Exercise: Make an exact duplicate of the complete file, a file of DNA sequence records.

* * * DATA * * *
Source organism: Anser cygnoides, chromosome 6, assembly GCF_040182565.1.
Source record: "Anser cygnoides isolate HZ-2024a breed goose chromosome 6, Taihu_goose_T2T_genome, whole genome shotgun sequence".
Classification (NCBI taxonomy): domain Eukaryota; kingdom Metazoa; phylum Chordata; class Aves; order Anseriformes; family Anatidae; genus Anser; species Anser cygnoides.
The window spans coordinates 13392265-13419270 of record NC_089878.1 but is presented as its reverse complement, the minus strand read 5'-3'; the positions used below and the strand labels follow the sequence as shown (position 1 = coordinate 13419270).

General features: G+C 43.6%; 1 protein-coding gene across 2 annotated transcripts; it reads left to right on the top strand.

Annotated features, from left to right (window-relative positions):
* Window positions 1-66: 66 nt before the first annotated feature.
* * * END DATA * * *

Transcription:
Source organism: Anser cygnoides, chromosome 6, assembly GCF_040182565.1.
Source record: "Anser cygnoides isolate HZ-2024a breed goose chromosome 6, Taihu_goose_T2T_genome, whole genome shotgun sequence".
Classification (NCBI taxonomy): domain Eukaryota; kingdom Metazoa; phylum Chordata; class Aves; order Anseriformes; family Anatidae; genus Anser; species Anser cygnoides.
The window spans coordinates 13392265-13419270 of record NC_089878.1 but is presented as its reverse complement, the minus strand read 5'-3'; the positions used below and the strand labels follow the sequence as shown (position 1 = coordinate 13419270).

General features: G+C 43.6%; 1 protein-coding gene across 2 annotated transcripts; it reads left to right on the top strand.

Annotated features, from left to right (window-relative positions):
* Window positions 1-66: 66 nt before the first annotated feature.